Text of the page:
There are several other cultural reasons for the dominance of physical retail. When it comes to high-end products such as mobile phones, the tendency to go to offline retail is higher. In many instances, people in Bangladesh enjoy going shopping. Major cities such as Dhaka have few opportunities for entertainment other than eating out or going to shopping malls. People think it is alright to go shopping both to shop and entertain themselves.
On the hand, ecommerce still suffers from trust deficiency and many people prefer physical retail to online for high-value products.
These market realities have limited the potential of ecommerce companies that have been looking to build lasting companies in the digital commerce space until now.
It has pushed several ecommerce companies to pivot to B2B ecommerce and several others to seek opportunities at the intersection of ecommerce and physical retail.
One of the companies that have gone on to execute an extensive omnichannel strategy is Pickaboo.
The company claims that omnichannel has not only helped it to overcome the growth stalemate of ecommerce, it has also helped it to expand its ecommerce business, expand its overall opportunity, and take its business to a different level.
The company asserts that the future of true ecommerce expansion in Bangladesh might as well be at the intersection of ecommerce and physical retail.
In today’s article, we look into Pickaboo’s omnichannel strategy and how the company is charting a new model at the intersection of physical retail and ecommerce.
Pickaboo, the Dhaka-based leading mobile, and electronics products-focused e-commerce startup, has built an ambitious omnichannel operation over the last three years.
The move has helped the company overcome the ecommerce growth stalemate and expand its market and opportunity. The company says it is now expanding on the strategy. The company proposes that given the unique nature of the market in Bangladesh, omnichannel is going to be one of the meaningful strategies to scale for ambitious digital commerce companies.
It is early to say how Pickaboo’s omnichannel strategy will eventually fan out. However, for now, the success of Pickaboo’s omnichannel strategy can offer food for thought for other ecommerce players across verticals regarding building true scale and expanding beyond strictly ecommerce audiences. There has been some movement for the omnichannel strategy for a while. Several other ecommerce-first companies have slowly been looking to expand their physical retail such as safe food startup Khaas Food and beauty startup Shajgoj.
Pickaboo was founded in 2016 as a mobile phones and electronics gadget-focused ecommerce marketplace. Founders of Pickaboo include veteran entrepreneur and Founder of Bangladesh’s highly successful mobile phone brand Symphony Aminur Rashid, Morin Talukder, CEO of Pickaboo, and Arun Gupta, Founder of Momagic India, who also worked with MediaTek as Country Director. The company suggests the founders come with years of significant experience in the mobile and electronic products industry. The founders have been exclusively focused on mobile and electronics verticals, which gives the company an added advantage.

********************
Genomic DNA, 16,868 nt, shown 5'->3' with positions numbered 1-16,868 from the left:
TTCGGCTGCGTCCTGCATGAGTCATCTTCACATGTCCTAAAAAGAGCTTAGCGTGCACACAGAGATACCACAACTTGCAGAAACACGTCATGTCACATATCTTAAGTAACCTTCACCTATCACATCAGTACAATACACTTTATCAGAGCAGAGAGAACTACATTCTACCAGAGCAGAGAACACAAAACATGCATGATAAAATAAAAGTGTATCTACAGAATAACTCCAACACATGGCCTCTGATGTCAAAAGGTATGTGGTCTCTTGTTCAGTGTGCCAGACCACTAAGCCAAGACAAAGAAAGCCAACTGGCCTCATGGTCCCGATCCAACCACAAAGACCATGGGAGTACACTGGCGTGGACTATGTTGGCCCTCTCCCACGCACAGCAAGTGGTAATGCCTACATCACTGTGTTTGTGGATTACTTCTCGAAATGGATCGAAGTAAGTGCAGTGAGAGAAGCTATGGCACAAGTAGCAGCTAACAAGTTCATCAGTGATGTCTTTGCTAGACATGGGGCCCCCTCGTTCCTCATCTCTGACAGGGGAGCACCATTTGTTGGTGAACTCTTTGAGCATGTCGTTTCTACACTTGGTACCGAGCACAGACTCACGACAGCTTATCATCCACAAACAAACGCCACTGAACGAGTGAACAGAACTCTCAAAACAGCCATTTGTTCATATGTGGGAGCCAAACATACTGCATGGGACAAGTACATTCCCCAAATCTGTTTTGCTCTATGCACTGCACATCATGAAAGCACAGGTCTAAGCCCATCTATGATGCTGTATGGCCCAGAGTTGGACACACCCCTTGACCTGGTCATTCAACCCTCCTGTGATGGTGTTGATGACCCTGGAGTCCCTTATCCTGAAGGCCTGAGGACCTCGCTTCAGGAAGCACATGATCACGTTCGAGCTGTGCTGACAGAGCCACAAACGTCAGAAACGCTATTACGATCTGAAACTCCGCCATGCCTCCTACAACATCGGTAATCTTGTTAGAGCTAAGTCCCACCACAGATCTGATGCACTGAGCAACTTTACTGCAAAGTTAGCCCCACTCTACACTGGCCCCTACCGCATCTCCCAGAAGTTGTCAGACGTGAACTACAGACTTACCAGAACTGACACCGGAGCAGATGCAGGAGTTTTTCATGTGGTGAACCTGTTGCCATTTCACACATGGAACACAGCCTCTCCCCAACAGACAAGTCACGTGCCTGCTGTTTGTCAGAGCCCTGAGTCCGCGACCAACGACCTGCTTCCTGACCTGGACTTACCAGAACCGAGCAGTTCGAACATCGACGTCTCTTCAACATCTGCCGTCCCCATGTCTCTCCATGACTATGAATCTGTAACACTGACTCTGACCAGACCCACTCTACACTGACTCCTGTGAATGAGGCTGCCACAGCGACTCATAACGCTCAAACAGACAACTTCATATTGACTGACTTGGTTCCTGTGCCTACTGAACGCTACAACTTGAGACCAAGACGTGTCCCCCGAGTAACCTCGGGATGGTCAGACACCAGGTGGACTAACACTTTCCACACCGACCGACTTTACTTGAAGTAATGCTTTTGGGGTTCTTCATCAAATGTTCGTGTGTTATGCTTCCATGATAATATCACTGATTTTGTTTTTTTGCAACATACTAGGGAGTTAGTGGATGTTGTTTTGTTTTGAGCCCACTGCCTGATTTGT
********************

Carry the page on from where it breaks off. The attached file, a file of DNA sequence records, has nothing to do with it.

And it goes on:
The company quickly became one of the leading e-commerce players in Dhaka using a combination of excellent customer service, authentic products, and effective marketing. However, the rise was cut short by strategic missteps and various reasons. It suffered a series of setbacks between 2018 and 2019. But setbacks can make you stronger if you can use them mindfully. As they say, “what does not kill you makes you stronger.”
Pickaboo came out of the challenges more resilient and has since bounced back to growth. It has evolved and refined its strategy, focusing more on sustainable growth. It has entered physical retail turning itself into an omnichannel player, expanded its dominance over mobile and gadgets, and broadened product offerings to the electronics products category.
Today, the company says it has solidified its new model at the intersection of e-commerce and physical retail and plans to expand the model to accelerate its overall growth.
The omnichannel strategy makes sense. As we noted earlier, ecommerce growth remains below expectations in Bangladesh owing to various challenges and the fundamental nature of the market.
Contrarily, physical retail is a huge market. For Pickaboo, the strategy has greater resonance given the vertical it operates in. The mobile handset market, combined with gadgets and accessories, is said to be a BDT 16,000 crore market in Bangladesh. The category is also one of the most popular categories in ecommerce because of the convenience of buying these products online. Despite that, 99% of the mobile handset market remains offline. The majority of consumers remain comfortable trusting offline retail shops over online sellers. Whereas the mobile and electronics retail market remains fragmented in Bangladesh, true to the broader nature of retail in the country. There are not many multi-brand retail outlets that offer distinct services. Few have a strong brand image. And none that has an online operation at scale. Moreover, the offline retail world remains largely unorganized.
Pickaboo saw an opportunity in these paradoxes and has taken advantage of these gaps in the market.